The term rogue’s gallery refers to a lineup of photographs of villains. The term was coined by the Pinkerton Detective agency in the 1850s as a description for its most wanted list of outlaws.
The term fits well in describing an accumulation of common, onerous terms contained in construction subcontracts. The following terms would make most rogue’s galleries.
Pay-if-paid and pay-when-paid clauses
Show me the money! These clauses seek to shift the risk of non-payment to the subcontractor when it has no control over the circumstances that may lead to non-payment. Pay-if-paid is absolute in many states and will result in a subcontractor not being paid even if the general contractor’s failure to be paid has nothing to do with anything that the subcontractor did or failed to do. A pay-if-paid clause also may preclude or impede bond and lien claims. Pay-when-paid is somewhat less onerous as many states hold that it is not absolute, but requires payment within a reasonable time. Reasonable time then becomes an issue to be determined on a case by case basis.
What to do? Negotiate that the company should get paid unless the owner’s failure to pay is due to actions or inactions by the subcontractor. One other tip: Find out if the state where the project is located has a prompt payment act. Many states are enacting these statutes and some of them actually render pay-if-paid and pay-when-paid clauses void as against public policy.
The insurance clauses of a subcontract tend to make one’s eyes glaze over. These clauses should be shared with the insurance broker to be sure that the policy provides the required coverages. Most importantly, review the indemnity clause. Many times, these clauses will provide that the subcontractor will indemnify the contractor, owner and design professionals from anything that could go wrong on the project, from personal injury and property damage to environmental issues and economic damages. In addition, the clause will go so far as to require the subcontractor to indemnify these parties even when their own negligence causes the loss. Compounding the risk, many insurance policies do not provide coverage for indemnification of third parties for their negligence.
What to do? Work hard to negotiate a more fair result whereby the subcontractor will only indemnify the indemnified parties when, in fact, the subcontractor caused or participated in the cause of the loss and then only to the percentage extent its conduct was the proximate cause of the loss. Here, too, it can be useful to check the law of the state where the project is located because many states have anti-indemnity statutes. These statutes outlaw onerous indemnity terms whereby one party has the obligation to indemnify another party for its own negligence. Failing all of this and wanting the work, consider buying a rider to the insurance policy to protect the company when it comes to indemnifying someone for their own negligence.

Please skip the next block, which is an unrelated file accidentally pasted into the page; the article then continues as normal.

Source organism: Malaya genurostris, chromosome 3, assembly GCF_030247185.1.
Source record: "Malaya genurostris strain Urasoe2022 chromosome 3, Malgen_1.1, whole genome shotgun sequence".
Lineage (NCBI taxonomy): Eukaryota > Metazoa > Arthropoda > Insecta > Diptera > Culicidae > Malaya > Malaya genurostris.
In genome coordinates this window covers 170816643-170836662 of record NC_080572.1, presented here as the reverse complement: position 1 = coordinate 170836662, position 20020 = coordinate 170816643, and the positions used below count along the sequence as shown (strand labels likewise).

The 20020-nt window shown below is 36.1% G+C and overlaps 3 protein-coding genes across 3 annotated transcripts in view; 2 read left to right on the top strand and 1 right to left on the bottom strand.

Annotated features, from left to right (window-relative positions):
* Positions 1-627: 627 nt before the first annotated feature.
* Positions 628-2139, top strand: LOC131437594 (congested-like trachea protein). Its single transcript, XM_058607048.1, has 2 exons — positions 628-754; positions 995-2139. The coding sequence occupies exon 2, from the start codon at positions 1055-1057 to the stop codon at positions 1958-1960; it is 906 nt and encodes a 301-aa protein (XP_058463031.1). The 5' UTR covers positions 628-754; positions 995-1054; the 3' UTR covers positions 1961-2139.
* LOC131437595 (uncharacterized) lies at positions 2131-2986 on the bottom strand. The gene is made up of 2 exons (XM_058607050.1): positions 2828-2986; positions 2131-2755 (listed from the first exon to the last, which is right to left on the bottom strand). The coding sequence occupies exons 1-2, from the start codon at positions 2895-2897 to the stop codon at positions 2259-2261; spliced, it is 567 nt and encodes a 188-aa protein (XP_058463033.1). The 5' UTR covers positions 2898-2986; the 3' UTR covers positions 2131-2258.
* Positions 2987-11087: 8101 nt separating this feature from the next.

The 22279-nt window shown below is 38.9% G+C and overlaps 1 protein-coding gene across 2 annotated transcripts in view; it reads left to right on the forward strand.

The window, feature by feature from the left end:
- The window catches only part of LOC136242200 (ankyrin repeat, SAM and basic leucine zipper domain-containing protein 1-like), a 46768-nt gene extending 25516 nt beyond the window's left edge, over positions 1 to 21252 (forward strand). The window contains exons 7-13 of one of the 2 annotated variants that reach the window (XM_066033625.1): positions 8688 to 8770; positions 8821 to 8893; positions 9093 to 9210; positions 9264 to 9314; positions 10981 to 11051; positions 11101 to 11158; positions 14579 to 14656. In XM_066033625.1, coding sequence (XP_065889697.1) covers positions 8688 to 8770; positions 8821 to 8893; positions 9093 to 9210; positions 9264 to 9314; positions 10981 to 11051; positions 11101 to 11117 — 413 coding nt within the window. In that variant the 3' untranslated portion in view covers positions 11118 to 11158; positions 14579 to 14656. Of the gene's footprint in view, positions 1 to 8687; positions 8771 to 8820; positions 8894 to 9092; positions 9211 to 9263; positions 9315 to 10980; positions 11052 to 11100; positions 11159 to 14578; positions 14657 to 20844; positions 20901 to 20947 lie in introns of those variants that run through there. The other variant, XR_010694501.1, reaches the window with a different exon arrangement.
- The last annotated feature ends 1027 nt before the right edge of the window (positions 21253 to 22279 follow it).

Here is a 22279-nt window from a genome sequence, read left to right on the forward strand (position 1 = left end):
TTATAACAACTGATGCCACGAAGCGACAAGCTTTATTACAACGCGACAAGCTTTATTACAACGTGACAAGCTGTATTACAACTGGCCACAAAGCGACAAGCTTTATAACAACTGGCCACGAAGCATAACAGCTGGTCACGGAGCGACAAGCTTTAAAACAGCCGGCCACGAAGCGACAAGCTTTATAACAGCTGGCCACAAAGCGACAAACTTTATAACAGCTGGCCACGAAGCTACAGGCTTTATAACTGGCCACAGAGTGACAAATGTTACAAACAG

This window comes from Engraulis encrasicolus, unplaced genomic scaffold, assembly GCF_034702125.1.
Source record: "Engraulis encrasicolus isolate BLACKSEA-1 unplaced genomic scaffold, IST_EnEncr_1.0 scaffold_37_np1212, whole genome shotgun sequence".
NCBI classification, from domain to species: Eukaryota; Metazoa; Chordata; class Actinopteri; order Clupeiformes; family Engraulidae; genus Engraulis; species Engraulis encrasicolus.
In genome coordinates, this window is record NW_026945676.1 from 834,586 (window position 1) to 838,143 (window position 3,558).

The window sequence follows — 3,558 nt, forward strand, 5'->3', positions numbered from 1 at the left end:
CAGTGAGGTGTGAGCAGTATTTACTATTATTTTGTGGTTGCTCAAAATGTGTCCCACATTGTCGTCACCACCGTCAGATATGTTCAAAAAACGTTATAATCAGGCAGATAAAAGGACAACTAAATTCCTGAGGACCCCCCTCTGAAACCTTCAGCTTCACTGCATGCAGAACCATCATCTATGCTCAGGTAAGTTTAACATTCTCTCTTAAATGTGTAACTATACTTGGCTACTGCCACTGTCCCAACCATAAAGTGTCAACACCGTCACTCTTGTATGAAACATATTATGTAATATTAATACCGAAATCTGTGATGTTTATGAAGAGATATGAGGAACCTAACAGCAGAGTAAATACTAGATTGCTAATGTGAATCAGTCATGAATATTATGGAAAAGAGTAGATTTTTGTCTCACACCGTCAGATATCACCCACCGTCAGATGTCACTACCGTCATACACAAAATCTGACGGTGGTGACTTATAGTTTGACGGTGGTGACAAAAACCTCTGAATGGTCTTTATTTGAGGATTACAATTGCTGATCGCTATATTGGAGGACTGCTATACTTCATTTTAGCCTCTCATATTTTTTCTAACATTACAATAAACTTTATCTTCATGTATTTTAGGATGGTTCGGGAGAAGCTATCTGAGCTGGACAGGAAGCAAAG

Liquidated damage clauses
These clauses can provide for damages for late completion, at the end of the job, or on milestones or even, on some projects, for the failure of the completed project to meet specified performance criteria. Many times these clause are also written to allow the prime contractor or owner to also recover other consequential type damages, not included as part of its liquidated damages calculation.
What to do? One thing to do is to be sure to negotiate that the liquidated damages are the exclusive damages that the prime contractor or owner may recover. The other thing, which is even better, is to negotiate a cap on all damages based on a percentage of the contract value something like this: “Notwithstanding anything to the contrary herein, subcontractor’s liability for any type of damages, liquidated or otherwise, is hereby capped at 5 percent of the original subcontract value.”
No damage for delay clauses
These clauses, which are growing longer and longer, essentially provide that, if there is a delay not caused by the company, it gets more time, but no money.
What to do? Absent striking the term, negotiate to provide for some objective means to calculate damages based on a reasonable per diem or percentage that ties into the original bid estimated costs for field and home office overhead. Also watch to be sure that you can recover the damages from the prime contractor or if it will try to limit the recovery of those costs only when recovered by it from the owner. Another thing to consider is that there are exceptions to these clauses in many states, as they are viewed as exculpatory clauses. Even though that may be the case, it is still prudent to negotiate relief in the contract and to not rely on the common law for an escape hatch.
Incorporation by reference/flow down/order of precedence clauses
This one is likely a surprise, but it is so often overlooked. A subcontractor will take pains to negotiate changes to the subcontract, but then ignore the fact that all of those contractual “gains” may be trumped by the fact that the terms of the prime contract—equally as onerous and one-sided—still govern because of this quiet, silent rogue.
What to do? Get a copy of the prime contract. Read it. At a minimum, negotiate that the terms of the subcontract take precedence over the prime contract or else enter into a rider to the subcontract, incorporating the negotiated revisions and that states: “Notwithstanding anything to the contrary, the terms of this rider govern.”
The bottom line is that these rogue terms are here to stay; however, if recognized and dealt with during the negotiation of the contract, these rogues can be managed.